But marketing isn’t just a tool for working out what human desires are. Human desires are not some inviolate essence. They are created by social influences- created, evoked, and manipulated. Consciousness is not content with its own company, and needs nothing from the world. Consciousness is inherently social. We gauge our own status by social comparison, we want what others want, we believe what others in our tribe believe.

Marketing is not an innocent observer in this scenario, no more than markets are spontaneous entities existing aside from politics and culture. All markets are designed by a set of socially sanctioned forces, and all marketing serves interests other than those of the consumers.

4 replies on “Marketing (rant warning)”

As a computer programmer, when I purchase a new laptop I go to great lengths to make sure I am as well-informed as possible about potential purchases. To that end, I need computer manufacturers to produce advertising literature that detail technical specs, etc. on the basis of which I can then reach a decision about which model I will purchase. On the other hand, when I purchase a pair of trainers I really can’t be bothered to find out which shoes represent the best value for money in terms of foot support, durability, etc. Instead, I just base my purchase on some spurious and almost certainly completely irrational notion of which brands are “good”.

And I think this is the problem with Miller’s article. He fails to distinguish two very different activities that are normally classified under the umbrella term of “marketing” – brand-building, and what I will refer to as informational advertising.

In the laptop scenario, Miller’s claim is relevant – that “almost everything we can buy is the result of some marketing people in some company thinking very hard about how to make us happy”. As a well-informed consumer, I simply won’t purchase products produced by companies who didn’t think very hard does apply how to make me happy. This is marketing as informational advertising.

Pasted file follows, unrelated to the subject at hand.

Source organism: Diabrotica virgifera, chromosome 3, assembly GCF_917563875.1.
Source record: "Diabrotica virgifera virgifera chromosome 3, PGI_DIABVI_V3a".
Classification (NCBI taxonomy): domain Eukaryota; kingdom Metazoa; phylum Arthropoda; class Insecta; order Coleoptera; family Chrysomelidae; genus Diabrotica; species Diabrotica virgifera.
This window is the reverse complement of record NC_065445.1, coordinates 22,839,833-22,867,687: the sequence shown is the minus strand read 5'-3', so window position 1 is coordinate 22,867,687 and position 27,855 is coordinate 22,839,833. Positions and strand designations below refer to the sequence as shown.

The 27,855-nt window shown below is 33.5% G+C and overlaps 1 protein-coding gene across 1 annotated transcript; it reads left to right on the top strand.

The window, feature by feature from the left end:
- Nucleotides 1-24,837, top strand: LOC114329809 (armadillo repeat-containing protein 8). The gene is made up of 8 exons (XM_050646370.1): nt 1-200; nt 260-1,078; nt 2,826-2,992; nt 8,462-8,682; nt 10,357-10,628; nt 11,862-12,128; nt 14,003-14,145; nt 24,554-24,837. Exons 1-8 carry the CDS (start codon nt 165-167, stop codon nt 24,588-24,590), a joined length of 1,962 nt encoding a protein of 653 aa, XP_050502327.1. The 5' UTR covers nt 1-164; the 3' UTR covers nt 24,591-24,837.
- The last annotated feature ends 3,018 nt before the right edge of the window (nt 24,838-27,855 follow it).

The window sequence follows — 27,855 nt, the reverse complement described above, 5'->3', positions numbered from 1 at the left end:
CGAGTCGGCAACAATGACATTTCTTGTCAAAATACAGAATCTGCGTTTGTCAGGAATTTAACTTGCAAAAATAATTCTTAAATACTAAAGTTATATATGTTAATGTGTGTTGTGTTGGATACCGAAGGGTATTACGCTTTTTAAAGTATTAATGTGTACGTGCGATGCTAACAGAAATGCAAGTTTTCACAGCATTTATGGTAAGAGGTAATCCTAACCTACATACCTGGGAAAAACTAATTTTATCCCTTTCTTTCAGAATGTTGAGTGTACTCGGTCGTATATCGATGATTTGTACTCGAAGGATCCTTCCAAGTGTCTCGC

On the other hand, in the trainers scenario I think your description is much more accurate – that “almost everything we can buy is the result of some marketing people in some company thinking very hard about how to make us buy their stuff”. The reason for this is that I am too busy/lazy to get off my backside and discover whether their products are any good. This is marketing as brand-building, and in a better-informed society we wouldn’t need it.

From an essay on affective forecasting, on edge.org:

“What’s interesting to me is that while money is weakly and complexly correlated with happiness, and social relationships are strongly and simply correlated with happiness, most of us spend most of our time trying to be happy by pursuing wealth. Why?

“Individuals and societies don’t have the same fundamental need. Individuals want to be happy, and societies want individuals to consume. Most of us don’t feel personally responsible for stoking our country’s economic engine; we feel personally responsible for increasing our own well-being. These different goals present a real dilemma, and society cunningly solves it by teaching us that consumption will bring us happiness.

“Society convinces us that what’s good for the economy is good for us too. This message is delivered to us by every magazine, television, newspaper, and billboard, at every bus stop, grocery store, and airport. It finds us in our cars, it’s made its way onto our clothing. Happiness, we learn, is just around the corner and it requires that we consume just one more thing. And then just one thing more after that. So we do, we find out that the happiness of consumption is thin and fleeting, and rather than thinking to ourselves, ‘Gosh, that promise of happiness-by-consumption was a lie,’ we instead think, ‘Gosh, I must not have consumed enough and I probably need just one small upgrade to my stereo, car, wardrobe, or wife, and then I’ll be happy.’

“We live in the shadow of a great lie, and by the time we figure out that it is a lie we are closing in on death and have become irrelevant consumers, and a new generation of young and relevant consumers takes our place in the great chain of shopping.”

http://www.edge.org/3rd_culture/gilbert03/gilbert_index.html

Julian – i think you’ve got it exactly right. We’re immune to the seductions of marketing when we have the motivation/time/resources. But then, who has the motivation/time/resources to be immune to *all* marketing?

Jen – good quoting – although I don’t think Gilbert would convince anyone who wasn’t already on-side. Saying ‘Society convinces us that what’s good for the economy is good for us too’ might be true, but without saying why and how ‘society’ does these things the argument won’t convince everyone (especially if you’re of a certain political bent that doesn’t believe in society…)